I thought I had subnetting basics pretty well under control, until I had a conversation with a few fellow students. Now I am a bit confused.
If I were to create the network 192.168.1.0/24 and then use 4 routers to segment and subnet this network, can I "reuse" network addresses by simply placing them in different subnets? If subnet A, B, C, and D all had 250 hosts on them could I reuse the network 192.168.1.0 on all of these subnets simply by changing the subnet mask on each subnet? A /23, B /22 etc...
This just doesnt seem right to me, I thought that each network address should be unique within the network as a whole not the subnet?
I would appreciate any insight you could give me on this.
To (hopefully) add to Rick's post, you may want to search around (Cisco main site and Google) using "Variable Length Subnet Masking (or Mask)" (VLSM).
Each address must be unique within the realm in which is is visible.
In order to use the same address in multiple places, Network Address Translation (NAT) is used to "hide" the duplicate addresses; it's hard to imagine how many places 192.168.1.0/24 is being used across the entire Internet ... but for each of those 192.168.x.x networks, they are behind a router or firewall that is doing NAT and presenting a single (or group of) unique addresses to the rest of the Internet.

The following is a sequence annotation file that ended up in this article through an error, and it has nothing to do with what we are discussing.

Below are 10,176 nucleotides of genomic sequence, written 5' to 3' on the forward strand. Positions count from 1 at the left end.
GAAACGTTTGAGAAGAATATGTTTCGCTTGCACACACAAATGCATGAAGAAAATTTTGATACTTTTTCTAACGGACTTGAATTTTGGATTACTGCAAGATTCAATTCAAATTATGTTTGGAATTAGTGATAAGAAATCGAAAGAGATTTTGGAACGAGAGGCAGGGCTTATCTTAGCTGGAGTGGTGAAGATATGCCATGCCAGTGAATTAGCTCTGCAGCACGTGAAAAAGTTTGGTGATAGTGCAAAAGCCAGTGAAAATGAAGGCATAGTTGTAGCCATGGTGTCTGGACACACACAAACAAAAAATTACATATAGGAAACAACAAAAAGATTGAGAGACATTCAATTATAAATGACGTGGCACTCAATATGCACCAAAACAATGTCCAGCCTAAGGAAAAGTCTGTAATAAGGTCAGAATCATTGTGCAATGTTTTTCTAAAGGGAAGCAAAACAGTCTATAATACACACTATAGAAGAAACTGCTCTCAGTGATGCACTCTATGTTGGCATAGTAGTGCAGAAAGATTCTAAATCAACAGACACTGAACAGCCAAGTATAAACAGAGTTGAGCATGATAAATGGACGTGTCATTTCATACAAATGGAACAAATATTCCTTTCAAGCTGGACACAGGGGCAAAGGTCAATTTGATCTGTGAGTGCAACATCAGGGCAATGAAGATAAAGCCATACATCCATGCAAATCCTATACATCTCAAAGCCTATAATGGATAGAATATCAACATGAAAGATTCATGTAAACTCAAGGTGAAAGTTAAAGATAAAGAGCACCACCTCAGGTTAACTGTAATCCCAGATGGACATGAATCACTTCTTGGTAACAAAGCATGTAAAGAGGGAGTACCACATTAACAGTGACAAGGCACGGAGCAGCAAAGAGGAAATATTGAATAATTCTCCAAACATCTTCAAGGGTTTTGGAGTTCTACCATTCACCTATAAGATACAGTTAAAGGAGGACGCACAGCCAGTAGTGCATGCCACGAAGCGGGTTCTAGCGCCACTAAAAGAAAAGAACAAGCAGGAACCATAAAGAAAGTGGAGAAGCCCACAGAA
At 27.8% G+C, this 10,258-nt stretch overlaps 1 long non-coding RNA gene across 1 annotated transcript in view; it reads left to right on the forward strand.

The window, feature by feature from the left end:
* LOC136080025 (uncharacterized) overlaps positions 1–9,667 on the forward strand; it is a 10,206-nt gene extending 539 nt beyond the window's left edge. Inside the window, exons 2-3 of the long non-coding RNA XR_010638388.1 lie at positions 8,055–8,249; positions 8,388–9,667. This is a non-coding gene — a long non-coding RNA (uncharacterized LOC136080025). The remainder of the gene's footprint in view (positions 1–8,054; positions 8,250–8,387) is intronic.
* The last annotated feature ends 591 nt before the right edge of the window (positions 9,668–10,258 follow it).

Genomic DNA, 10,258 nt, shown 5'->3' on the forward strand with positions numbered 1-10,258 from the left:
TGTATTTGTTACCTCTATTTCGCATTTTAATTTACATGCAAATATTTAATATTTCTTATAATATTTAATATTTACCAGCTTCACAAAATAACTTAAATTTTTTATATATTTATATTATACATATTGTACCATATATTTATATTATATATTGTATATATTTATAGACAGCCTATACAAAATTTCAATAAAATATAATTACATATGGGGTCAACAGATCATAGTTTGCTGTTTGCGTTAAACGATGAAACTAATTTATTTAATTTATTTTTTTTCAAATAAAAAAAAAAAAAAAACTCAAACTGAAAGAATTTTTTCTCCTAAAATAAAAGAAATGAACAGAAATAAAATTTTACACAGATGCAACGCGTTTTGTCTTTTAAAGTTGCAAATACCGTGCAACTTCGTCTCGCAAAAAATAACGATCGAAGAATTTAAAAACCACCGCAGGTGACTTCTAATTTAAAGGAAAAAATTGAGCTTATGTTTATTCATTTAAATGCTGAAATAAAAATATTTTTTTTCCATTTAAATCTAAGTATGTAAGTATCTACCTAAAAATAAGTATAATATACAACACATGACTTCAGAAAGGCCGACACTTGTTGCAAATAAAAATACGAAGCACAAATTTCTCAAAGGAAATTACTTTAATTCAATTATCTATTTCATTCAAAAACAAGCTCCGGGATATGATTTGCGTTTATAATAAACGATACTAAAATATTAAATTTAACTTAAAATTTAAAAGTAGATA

Otherwise, there'd be no way to tell which 192.168.x.x network (of tens of millions 192.168.x.x networks) to route the traffic to.
... and, FWIW, keep in mind that just because you --CAN-- do something, it doesn't necessarily mean that you --SHOULD-- or that it's even a good idea (i.e., "best practice").
Either those other students were making some assumptions that you did not mention here or they are mistaken and incorrect.
It is true that it is possible (and possibly correct) for routerA to advertise 192.168.0.0/24 and for routerB to advertise 192.168.0.0/23 and for routerC to advertise 192.168.0.0/22. This would be correct if routerA wants to advertise addresses from 192.168.0.0 through 192.168.0.255 and if routerB wants to advertise addresses from 192.168.0.0 through 192.168.1.255 and if routerC wants to advertise addresses from 192.168.0.0 through 192.168.3.255. Those are 3 unique prefixes and each could be accepted and put into the routing table so that a show ip route would show all 3 subnets.
But you are correct that it is not valid for the same host address to appear in more than one place. If address 192.168.0.6 were to exist on routerA and on either routerB or routerC then it would be a problem and all traffic for 192.168.0.6 would be routed to routerA, since in routing the longest prefix wins.
When you use that kind of overlapping prefixes, each site needs to be very careful that they do not assign host addresses that overlap with another site.